4b. This is immediately obvious in the scene when Raleigh and Mako first attempt to drift together. Mako’s memories of a kaiju attack overwhelm her; her past trauma, in which her family was killed, threatens to derail the entire plan. Once again we are thrust into that generic overcoding of nuclear war — Mako’s trauma is extremely evocative of a devastating attack on a civilian center that characterized the Allied war against Japan. Poised to set the mech about destroying the base, Mako is shaken out of her trauma by the words of Raleigh: “You have to let go of the memories, just be in the ‘now’.” To work with Raleigh and pilot the jaeger, Mako has to abandon the trauma of the past and the compulsion to repeat. To restate it on an allegorical way: Japan can only work with the U.S. coalition if it can give up and move beyond the past: the past in which the United States used atomic weapons against it. Only by this historical forgetting can Japan prove its fitness for being judged part of the West, else it could up like those failed assimilations the Russians and Chinese. This is essentially how U.S. culture insists everyone relate to history: remember it if you must, but get the fuck over it. The past will only drag you down — you need to exist in the now.
5. So what in the end is the governing metaphor for Pacific Rim? I’ve suggested the film is not about global capitalism, but draws on much earlier, even New-Deal-era, tropes. Yet these films always have a way of sneaking contemporary problems back in in new (or vintage) clothes. What major devastation could Russia, China, the U.S., Japan, and Australia all have to contend with? What problem provokes a massive political and economic restructuring, with its anxieties of job losses? The crisis of global capitalism (and it must be said, weather metaphors are no stranger to this topic) here returns.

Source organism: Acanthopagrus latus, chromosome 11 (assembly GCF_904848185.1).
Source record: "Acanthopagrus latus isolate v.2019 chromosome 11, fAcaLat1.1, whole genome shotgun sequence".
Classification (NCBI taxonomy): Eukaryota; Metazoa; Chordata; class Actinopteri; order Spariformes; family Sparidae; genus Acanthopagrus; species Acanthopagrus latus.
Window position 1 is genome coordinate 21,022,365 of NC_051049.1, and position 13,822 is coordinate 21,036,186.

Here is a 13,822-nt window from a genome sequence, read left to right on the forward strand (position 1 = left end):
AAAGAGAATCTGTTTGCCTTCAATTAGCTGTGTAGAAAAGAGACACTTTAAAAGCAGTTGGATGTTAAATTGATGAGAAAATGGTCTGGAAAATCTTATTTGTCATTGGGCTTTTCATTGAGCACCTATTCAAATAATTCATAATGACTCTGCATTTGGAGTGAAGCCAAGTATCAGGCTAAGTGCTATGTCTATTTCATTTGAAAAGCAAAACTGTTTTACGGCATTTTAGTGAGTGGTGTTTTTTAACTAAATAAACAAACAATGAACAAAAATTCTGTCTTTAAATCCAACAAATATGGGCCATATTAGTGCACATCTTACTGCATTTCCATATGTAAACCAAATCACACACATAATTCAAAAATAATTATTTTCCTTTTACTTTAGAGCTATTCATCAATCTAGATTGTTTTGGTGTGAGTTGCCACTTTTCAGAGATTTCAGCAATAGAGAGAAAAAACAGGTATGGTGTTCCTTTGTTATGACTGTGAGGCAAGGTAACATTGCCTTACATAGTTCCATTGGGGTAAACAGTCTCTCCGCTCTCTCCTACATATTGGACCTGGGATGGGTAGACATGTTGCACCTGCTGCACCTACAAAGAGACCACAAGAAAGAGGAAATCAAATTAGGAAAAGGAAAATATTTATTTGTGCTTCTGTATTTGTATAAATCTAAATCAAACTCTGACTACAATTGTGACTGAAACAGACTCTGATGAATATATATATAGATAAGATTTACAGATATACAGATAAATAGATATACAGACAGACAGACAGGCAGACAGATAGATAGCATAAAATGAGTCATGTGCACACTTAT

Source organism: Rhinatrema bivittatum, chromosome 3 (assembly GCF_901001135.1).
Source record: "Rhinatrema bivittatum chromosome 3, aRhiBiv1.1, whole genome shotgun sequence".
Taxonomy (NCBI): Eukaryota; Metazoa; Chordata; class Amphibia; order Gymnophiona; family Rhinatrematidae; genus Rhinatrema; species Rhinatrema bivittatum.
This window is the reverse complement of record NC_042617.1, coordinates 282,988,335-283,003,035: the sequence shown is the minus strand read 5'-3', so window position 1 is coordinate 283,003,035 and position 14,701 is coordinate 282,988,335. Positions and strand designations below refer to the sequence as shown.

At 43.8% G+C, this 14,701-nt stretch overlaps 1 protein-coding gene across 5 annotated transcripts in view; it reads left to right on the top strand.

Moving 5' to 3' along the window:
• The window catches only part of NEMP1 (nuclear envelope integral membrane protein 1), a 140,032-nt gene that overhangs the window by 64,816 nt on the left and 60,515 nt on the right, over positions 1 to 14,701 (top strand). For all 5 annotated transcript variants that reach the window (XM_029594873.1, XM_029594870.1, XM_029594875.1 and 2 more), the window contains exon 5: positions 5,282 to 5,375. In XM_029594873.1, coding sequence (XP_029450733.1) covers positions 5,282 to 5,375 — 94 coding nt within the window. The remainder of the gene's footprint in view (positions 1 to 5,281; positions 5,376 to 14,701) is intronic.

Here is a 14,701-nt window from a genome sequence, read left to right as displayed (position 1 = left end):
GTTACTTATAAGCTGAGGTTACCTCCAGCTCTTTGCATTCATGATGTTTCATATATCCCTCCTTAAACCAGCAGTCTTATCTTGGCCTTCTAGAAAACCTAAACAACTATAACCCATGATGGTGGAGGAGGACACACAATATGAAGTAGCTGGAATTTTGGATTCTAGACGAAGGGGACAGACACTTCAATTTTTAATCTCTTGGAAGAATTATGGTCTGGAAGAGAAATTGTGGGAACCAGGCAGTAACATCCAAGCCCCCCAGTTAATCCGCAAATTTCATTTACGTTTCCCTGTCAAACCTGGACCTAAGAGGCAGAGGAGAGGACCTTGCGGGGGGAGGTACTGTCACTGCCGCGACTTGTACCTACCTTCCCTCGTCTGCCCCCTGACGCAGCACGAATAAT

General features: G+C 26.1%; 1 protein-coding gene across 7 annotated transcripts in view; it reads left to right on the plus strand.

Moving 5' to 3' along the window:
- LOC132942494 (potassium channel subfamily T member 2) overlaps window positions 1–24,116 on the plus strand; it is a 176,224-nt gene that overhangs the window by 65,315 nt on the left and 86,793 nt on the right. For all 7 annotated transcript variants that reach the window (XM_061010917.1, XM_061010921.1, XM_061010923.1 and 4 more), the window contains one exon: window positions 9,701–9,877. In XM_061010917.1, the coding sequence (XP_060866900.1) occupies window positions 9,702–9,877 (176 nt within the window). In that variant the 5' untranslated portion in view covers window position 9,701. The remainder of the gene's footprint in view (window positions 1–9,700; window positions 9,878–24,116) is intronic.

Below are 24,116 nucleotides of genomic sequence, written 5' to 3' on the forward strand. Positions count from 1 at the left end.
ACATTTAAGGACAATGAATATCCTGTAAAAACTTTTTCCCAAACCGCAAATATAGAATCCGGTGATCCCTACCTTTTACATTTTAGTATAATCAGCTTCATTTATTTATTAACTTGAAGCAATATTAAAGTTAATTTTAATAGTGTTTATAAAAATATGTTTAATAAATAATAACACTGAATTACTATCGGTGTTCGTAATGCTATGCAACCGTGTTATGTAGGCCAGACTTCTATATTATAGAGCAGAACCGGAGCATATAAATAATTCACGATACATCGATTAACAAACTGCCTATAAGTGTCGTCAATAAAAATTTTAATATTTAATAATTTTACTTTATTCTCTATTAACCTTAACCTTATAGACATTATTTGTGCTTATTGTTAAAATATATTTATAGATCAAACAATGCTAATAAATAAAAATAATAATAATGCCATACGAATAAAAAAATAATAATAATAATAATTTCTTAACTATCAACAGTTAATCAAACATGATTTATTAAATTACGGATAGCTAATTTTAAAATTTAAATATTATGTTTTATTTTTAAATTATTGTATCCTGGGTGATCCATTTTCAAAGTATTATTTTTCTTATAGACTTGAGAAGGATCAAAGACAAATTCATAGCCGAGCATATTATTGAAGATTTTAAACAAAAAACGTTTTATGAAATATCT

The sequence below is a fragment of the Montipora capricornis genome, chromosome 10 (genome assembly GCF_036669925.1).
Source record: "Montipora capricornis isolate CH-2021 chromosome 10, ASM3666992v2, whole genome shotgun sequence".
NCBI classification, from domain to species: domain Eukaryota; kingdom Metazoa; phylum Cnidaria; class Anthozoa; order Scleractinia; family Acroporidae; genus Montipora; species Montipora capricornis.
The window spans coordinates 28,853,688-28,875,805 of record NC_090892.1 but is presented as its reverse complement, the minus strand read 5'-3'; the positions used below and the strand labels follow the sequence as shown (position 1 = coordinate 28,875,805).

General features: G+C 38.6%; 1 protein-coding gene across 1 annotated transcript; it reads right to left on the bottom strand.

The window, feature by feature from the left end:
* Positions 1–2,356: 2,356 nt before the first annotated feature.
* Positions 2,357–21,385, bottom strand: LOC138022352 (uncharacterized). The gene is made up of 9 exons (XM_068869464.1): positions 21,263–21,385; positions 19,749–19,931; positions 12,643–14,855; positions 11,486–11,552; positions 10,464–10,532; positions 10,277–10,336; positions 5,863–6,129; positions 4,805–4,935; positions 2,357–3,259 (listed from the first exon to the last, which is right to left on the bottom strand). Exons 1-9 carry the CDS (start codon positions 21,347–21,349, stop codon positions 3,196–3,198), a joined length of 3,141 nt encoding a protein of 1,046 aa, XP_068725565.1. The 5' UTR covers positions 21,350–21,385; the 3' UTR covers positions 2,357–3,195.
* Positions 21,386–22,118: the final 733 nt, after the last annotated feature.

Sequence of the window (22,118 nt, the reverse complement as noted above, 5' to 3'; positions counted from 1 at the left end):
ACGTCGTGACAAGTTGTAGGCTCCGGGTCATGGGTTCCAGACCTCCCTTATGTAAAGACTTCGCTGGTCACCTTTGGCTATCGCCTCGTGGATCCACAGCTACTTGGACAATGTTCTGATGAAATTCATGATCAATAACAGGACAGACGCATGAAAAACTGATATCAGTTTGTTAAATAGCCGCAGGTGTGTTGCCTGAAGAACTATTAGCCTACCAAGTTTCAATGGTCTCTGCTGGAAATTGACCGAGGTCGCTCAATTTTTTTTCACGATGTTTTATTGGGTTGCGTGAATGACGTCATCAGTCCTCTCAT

We have an interesting outcome here. Not only do the “centralized” economies of Russia and China fail to weather the catastrophe, but the massive wall proves a failure. It’s actually an incredibly potent image — a massive New Deal-style public works project, but also a wall erected against the unpredictable tumult of the global economy that echoes the walls being built in the U.S. today to prevent immigration. Pacific Rim argues against nativist, isolationist approaches to crisis — like the kaijus, global capitalism batters down all walls, as Marx puts it in the manifesto. Instead, certain competitive inclinations must be put aside — see how destructive Chuck Hansen’s competitive streak is portrayed.
Here’s where it begins to make sense why the jaeger project is portrayed as a scrappy bootstrapping start up (complete with a scruffy hipster-nerd R&D team). We can’t survive the kaijus by resurrecting the New Deal, but by trying something more appropriately neoliberal (but not libertarian), where government support is subcontracted out to relatively autonomous economic units, who can operate as they see fit, without excessive central oversight. This is in some sense the fantasy of how Japanese capitalism works, but here projected on to a select group of international actors. But also, Pacific Rim throws back the curtain on neoliberal economics tout court, which relies on massive state subsidization of everything from IT infrastructure to research funding to the coordination of global trade and security, far more than the “free markets” or “invisible hands” its ideology traffics in. And in this way, it is the perfect parable for the evolution of neoliberalism after the 2008 crisis. It puts forth a fantasy of a path forward, which preserves the best aspects of Western individualism, techno-capitalism, and authoritarian military structures, while tempering the excesses. Cinema is nothing if not a way to resolve ideologically irreconciliable antimonies, however unstably, and so we see this very interesting, very timely hypothesis of a neoliberal Keynesian with a relatively open racialization as the only solution to the crisis: what a new fascism might resemble.